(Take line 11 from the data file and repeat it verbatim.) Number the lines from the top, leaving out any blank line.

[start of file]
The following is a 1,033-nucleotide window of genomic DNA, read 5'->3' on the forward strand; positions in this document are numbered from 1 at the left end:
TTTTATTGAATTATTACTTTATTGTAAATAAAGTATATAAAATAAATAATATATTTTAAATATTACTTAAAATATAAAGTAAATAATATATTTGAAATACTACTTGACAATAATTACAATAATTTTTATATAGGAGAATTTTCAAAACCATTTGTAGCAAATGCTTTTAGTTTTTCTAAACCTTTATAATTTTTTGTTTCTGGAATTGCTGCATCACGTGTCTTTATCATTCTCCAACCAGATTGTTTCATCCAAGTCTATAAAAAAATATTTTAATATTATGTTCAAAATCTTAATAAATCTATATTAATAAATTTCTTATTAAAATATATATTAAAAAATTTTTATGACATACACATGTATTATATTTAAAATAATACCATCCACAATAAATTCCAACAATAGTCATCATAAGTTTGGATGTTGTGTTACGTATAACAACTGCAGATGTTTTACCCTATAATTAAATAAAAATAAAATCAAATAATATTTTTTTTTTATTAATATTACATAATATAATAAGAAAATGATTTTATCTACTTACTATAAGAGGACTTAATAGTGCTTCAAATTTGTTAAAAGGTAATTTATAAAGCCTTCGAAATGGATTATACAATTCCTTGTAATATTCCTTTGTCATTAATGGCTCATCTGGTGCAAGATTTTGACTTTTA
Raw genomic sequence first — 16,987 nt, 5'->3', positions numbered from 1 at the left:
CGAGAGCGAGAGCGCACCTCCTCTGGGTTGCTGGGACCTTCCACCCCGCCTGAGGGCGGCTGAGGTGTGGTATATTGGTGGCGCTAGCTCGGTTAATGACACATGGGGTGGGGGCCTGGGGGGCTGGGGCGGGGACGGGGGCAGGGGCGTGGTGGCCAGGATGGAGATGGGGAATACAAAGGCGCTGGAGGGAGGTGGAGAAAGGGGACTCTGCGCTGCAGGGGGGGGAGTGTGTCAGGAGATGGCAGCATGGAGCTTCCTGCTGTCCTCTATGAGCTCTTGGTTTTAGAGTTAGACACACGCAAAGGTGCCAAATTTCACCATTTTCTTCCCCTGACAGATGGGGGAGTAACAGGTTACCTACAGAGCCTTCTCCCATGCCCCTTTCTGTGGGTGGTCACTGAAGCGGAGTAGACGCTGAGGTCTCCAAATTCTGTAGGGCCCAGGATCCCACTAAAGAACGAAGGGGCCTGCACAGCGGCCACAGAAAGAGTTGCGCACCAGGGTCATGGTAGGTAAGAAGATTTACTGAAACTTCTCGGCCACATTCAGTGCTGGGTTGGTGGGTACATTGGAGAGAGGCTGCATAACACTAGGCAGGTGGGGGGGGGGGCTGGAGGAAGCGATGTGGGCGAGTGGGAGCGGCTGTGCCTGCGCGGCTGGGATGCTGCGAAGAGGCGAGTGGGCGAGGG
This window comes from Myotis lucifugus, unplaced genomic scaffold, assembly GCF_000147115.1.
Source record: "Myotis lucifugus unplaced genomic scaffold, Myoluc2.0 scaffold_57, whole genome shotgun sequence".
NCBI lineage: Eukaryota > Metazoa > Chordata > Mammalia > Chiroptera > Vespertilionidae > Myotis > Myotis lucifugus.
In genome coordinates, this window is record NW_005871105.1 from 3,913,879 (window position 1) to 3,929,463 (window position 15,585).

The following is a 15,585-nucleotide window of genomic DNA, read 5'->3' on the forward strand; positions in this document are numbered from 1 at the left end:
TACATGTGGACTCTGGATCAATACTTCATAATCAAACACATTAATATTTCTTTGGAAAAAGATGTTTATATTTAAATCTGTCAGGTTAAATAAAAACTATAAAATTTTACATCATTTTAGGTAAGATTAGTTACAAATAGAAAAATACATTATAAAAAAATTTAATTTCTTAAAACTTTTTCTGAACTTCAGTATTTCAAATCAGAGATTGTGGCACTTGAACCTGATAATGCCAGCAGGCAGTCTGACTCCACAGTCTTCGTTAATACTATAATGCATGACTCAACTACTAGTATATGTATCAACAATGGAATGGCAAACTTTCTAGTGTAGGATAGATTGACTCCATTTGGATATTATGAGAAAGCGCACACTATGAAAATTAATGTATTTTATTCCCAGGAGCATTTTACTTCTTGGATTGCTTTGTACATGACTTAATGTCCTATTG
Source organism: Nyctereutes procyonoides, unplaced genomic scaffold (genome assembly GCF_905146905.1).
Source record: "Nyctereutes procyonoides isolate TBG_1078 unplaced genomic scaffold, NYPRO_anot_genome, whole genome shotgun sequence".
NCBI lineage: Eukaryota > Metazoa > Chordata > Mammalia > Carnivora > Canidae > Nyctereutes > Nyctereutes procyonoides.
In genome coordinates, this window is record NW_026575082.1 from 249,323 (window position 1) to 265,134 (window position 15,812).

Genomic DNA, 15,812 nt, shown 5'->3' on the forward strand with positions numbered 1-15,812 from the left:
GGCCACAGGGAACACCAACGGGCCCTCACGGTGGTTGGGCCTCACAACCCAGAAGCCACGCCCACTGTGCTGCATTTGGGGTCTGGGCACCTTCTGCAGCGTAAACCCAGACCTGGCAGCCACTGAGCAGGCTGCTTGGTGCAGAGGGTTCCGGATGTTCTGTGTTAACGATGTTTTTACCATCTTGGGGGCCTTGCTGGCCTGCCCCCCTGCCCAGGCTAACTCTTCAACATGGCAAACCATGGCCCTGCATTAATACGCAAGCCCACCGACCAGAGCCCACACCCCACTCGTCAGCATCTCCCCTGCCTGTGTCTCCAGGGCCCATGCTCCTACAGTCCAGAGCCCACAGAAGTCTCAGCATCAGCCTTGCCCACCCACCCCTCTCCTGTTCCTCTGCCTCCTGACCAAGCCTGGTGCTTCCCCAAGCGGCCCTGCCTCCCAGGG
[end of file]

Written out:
Source organism: Nyctereutes procyonoides, unplaced genomic scaffold (genome assembly GCF_905146905.1).